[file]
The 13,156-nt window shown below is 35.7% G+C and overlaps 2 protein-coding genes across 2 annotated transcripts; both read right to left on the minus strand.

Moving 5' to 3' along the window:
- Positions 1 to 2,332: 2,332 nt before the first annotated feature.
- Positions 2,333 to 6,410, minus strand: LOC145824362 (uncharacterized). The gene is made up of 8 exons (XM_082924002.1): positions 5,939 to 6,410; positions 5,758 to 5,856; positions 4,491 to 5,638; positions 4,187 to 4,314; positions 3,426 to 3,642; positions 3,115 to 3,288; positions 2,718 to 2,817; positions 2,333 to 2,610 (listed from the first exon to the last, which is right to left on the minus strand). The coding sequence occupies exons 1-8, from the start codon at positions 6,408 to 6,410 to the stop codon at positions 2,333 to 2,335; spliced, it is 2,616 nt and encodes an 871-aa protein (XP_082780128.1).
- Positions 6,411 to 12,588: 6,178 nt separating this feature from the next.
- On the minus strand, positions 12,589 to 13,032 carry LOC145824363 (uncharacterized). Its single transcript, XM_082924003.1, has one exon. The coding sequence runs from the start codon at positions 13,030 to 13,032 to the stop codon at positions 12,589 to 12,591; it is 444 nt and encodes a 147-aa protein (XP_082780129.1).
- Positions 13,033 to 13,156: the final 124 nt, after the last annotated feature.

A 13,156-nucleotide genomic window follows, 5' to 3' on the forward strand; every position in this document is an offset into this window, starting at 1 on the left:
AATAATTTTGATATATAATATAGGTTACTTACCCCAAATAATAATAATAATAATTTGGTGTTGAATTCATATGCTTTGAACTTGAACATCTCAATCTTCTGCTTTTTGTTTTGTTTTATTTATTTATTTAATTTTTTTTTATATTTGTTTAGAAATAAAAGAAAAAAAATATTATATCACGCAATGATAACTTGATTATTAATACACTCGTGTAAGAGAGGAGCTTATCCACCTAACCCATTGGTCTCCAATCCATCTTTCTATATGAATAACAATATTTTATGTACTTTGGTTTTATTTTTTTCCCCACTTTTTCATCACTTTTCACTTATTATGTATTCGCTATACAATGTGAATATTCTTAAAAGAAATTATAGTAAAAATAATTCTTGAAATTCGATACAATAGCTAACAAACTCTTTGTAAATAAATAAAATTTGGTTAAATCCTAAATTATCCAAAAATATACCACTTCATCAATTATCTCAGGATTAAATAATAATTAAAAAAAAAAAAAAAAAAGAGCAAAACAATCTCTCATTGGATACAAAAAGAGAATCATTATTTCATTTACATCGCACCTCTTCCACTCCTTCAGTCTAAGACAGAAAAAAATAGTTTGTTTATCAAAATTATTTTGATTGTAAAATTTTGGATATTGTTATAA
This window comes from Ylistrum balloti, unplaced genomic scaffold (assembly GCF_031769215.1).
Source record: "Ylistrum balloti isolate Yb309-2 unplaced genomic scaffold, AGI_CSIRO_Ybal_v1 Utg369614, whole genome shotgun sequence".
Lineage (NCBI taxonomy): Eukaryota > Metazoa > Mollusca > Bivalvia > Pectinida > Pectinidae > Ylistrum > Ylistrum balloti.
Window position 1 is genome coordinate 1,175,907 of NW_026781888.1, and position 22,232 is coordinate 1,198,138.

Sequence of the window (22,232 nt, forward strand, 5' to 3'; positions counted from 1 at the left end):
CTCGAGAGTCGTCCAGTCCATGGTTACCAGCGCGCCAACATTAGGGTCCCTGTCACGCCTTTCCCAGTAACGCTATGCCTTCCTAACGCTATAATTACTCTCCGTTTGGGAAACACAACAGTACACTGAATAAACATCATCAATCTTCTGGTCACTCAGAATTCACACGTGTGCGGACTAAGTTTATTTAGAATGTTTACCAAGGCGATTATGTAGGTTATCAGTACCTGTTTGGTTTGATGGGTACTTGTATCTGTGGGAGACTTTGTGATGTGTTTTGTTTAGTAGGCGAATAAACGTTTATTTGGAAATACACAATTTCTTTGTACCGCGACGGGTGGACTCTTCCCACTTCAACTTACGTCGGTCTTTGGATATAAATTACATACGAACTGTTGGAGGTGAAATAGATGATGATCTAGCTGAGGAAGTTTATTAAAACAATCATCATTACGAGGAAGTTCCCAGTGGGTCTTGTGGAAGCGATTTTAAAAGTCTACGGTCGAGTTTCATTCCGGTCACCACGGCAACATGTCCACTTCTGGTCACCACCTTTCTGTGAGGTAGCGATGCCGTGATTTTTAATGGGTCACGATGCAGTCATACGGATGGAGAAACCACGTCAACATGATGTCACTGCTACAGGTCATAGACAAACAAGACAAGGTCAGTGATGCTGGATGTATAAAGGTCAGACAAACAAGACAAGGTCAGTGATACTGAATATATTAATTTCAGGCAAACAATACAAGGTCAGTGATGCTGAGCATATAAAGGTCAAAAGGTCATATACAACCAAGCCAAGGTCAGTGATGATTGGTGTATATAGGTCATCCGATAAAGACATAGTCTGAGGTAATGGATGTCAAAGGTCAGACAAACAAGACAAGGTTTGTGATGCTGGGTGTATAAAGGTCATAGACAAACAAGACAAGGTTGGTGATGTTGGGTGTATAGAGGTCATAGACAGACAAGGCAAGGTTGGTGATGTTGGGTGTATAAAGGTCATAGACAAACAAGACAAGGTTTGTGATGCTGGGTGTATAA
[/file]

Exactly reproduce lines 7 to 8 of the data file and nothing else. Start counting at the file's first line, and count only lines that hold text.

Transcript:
- Positions 13,033 to 13,156: the final 124 nt, after the last annotated feature.

A 13,156-nucleotide genomic window follows, 5' to 3' on the forward strand; every position in this document is an offset into this window, starting at 1 on the left: